What Kind Of Investor Owns Most Of Conformis, Inc. (NASDAQ:CFMS)?

If you want to know who really controls Conformis, Inc. (NASDAQ:CFMS), then you’ll have to look at the makeup of its share registry. Institutions often own shares in more established companies, while it’s not unusual to see insiders own a fair bit of smaller companies. Companies that have been privatized tend to have low insider ownership.

With a market capitalization of US$30m, Conformis is a small cap stock, so it might not be well known by many institutional investors. Our analysis of the ownership of the company, below, shows that institutional investors have bought into the company. Let’s take a closer look to see what the different types of shareholder can tell us about CFMS.

View our latest analysis for Conformis

NasdaqGS:CFMS Ownership Summary December 12th 18
NasdaqGS:CFMS Ownership Summary December 12th 18

What Does The Institutional Ownership Tell Us About Conformis?

Institutional investors commonly compare their own returns to the returns of a commonly followed index. So they generally do consider buying larger companies that are included in the relevant benchmark index.

Conformis already has institutions on the share registry. Indeed, they own 30% of the company. This implies the analysts working for those institutions have looked at the stock and they like it. But just like anyone else, they could be wrong. It is not uncommon to see a big share price drop if two large institutional investors try to sell out of a stock at the same time. So it is worth checking the past earnings trajectory of Conformis, (below). Of course, keep in mind that there are other factors to consider, too.

NasdaqGS:CFMS Income Statement Export December 12th 18
NasdaqGS:CFMS Income Statement Export December 12th 18

It looks like hedge funds own 14% of Conformis shares. That’s interesting, because hedge funds can be quite active and activist. Many look for medium term catalysts that will drive the share price higher. There are a reasonable number of analysts covering the stock, so it might be useful to find out their aggregate view on the future.

Insider Ownership Of Conformis

The definition of an insider can differ slightly between different countries, but members of the board of directors always count. Company management run the business, but the CEO will answer to the board, even if he or she is a member of it.

Most consider insider ownership a positive because it can indicate the board is well aligned with other shareholders. However, on some occasions too much power is concentrated within this group.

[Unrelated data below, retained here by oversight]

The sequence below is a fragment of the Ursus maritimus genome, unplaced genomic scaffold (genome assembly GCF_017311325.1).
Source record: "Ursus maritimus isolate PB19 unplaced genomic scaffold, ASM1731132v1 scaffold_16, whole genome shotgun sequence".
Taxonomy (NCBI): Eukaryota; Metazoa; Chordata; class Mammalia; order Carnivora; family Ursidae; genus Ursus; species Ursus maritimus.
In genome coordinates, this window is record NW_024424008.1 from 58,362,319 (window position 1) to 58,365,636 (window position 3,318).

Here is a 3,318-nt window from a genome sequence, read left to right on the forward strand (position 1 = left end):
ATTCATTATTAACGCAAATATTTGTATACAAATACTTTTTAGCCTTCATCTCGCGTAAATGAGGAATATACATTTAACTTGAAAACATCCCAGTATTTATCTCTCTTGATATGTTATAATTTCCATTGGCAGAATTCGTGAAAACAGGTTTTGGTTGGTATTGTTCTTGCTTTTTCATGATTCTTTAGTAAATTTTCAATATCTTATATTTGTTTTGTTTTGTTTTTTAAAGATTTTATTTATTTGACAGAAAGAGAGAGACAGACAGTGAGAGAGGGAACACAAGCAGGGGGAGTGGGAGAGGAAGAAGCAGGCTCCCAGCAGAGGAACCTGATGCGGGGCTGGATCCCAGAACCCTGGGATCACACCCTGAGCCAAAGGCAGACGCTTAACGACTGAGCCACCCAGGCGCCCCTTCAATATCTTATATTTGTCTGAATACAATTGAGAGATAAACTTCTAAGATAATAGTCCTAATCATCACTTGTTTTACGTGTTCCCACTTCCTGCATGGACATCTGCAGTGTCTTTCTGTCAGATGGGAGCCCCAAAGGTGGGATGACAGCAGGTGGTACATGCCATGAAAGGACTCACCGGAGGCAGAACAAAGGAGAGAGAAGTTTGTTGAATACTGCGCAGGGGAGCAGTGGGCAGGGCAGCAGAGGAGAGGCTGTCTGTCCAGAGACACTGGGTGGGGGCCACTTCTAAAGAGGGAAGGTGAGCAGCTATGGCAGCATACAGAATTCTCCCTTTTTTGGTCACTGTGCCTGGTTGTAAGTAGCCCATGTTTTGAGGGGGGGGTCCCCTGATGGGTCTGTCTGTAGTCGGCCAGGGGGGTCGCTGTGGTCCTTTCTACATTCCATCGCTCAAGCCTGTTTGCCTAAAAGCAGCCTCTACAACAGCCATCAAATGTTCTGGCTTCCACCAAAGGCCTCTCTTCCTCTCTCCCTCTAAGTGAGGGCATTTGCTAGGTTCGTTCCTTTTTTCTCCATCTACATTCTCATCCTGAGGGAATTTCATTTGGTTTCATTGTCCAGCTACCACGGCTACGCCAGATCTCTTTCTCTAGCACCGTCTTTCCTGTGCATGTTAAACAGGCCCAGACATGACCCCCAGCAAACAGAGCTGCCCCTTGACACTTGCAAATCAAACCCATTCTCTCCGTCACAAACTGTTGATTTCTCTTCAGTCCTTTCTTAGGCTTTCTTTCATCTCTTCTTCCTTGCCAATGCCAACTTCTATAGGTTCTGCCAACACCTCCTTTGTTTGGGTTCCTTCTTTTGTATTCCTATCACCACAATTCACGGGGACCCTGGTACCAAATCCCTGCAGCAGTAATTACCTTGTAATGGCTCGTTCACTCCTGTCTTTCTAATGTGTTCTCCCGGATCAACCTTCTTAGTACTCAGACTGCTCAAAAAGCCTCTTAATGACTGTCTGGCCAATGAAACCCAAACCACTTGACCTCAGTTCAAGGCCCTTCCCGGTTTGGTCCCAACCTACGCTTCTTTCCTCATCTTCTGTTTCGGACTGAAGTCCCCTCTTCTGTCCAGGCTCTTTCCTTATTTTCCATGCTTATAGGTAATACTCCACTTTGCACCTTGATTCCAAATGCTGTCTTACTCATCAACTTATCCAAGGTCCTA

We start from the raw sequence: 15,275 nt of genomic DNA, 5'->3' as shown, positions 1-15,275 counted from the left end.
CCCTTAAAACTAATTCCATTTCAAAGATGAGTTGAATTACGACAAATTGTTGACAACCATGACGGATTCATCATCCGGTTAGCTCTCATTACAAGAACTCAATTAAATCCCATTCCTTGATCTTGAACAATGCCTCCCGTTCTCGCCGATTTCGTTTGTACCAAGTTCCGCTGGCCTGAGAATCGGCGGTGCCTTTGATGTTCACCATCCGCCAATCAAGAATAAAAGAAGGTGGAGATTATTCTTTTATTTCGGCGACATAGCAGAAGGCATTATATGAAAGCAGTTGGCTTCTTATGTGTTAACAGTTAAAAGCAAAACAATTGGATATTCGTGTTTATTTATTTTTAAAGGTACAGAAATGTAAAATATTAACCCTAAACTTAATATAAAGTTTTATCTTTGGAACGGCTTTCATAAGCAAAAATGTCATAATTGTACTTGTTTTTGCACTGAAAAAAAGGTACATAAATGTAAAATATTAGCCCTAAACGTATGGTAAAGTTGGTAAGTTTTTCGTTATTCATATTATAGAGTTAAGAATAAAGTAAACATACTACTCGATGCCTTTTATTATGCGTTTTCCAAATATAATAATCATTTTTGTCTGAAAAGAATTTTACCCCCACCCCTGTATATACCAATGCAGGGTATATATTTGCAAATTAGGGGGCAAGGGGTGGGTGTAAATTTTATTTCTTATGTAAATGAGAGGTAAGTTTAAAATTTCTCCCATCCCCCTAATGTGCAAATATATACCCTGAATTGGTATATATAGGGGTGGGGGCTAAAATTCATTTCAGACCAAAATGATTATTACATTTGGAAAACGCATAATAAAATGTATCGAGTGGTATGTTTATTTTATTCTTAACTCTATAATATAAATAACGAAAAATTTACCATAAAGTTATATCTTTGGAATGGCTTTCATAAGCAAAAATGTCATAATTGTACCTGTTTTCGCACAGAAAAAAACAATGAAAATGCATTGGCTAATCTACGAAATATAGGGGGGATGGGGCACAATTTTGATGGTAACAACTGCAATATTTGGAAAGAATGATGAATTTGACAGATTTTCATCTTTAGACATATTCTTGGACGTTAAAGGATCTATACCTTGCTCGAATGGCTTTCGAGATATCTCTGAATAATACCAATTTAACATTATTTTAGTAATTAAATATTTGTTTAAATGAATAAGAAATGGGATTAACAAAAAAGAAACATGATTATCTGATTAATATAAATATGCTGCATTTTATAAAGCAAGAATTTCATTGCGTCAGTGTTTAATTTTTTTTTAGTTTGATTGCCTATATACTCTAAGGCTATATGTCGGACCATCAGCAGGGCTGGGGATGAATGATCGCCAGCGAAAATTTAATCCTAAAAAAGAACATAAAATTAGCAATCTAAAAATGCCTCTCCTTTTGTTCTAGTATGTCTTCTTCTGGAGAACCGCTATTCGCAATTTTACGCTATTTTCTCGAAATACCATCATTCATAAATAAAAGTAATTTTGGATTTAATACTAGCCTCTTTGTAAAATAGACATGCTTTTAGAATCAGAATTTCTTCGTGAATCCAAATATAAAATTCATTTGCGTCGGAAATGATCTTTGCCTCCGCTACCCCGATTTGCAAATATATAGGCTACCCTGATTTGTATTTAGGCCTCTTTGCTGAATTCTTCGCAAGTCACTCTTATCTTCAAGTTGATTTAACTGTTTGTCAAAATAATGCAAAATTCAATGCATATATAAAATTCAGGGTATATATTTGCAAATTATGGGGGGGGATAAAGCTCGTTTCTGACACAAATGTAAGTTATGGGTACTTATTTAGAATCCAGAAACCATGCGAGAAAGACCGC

I can report that insiders do own shares in Conformis, Inc.. As individuals, the insiders collectively own US$1.2m worth of the US$30m company. It is good to see some investment by insiders, but I usually like to see higher insider holdings. It might be worth checking if those insiders have been buying.

General Public Ownership

The general public, with a 47% stake in the company, will not easily be ignored. While this group can’t necessarily call the shots, it can certainly have a real influence on how the company is run.

Private Company Ownership

Our data indicates that Private Companies hold 4.5%, of the company’s shares. It might be worth looking deeper into this. If related parties, such as insiders, have an interest in one of these private companies, that should be disclosed in the annual report. Private companies may also have a strategic interest in the company.

Next Steps:

It’s always worth thinking about the different groups who own shares in a company. But to understand Conformis better, we need to consider many other factors.

Many find it useful to take an in depth look at how a company has performed in the past. You can access this detailed graph of past earnings, revenue and cash flow .

If you are like me, you may want to think about whether this company will grow or shrink. Luckily, you can check this free report showing analyst forecasts for its future.

NB: Figures in this article are calculated using data from the last twelve months, which refer to the 12-month period ending on the last date of the month the financial statement is dated. This may not be consistent with full year annual report figures.

To help readers see past the short term volatility of the financial market, we aim to bring you a long-term focused research analysis purely driven by fundamental data. Note that our analysis does not factor in the latest price-sensitive company announcements.

The author is an independent contributor and at the time of publication had no position in the stocks mentioned. For errors that warrant correction please contact the editor at editorial-team@simplywallst.com.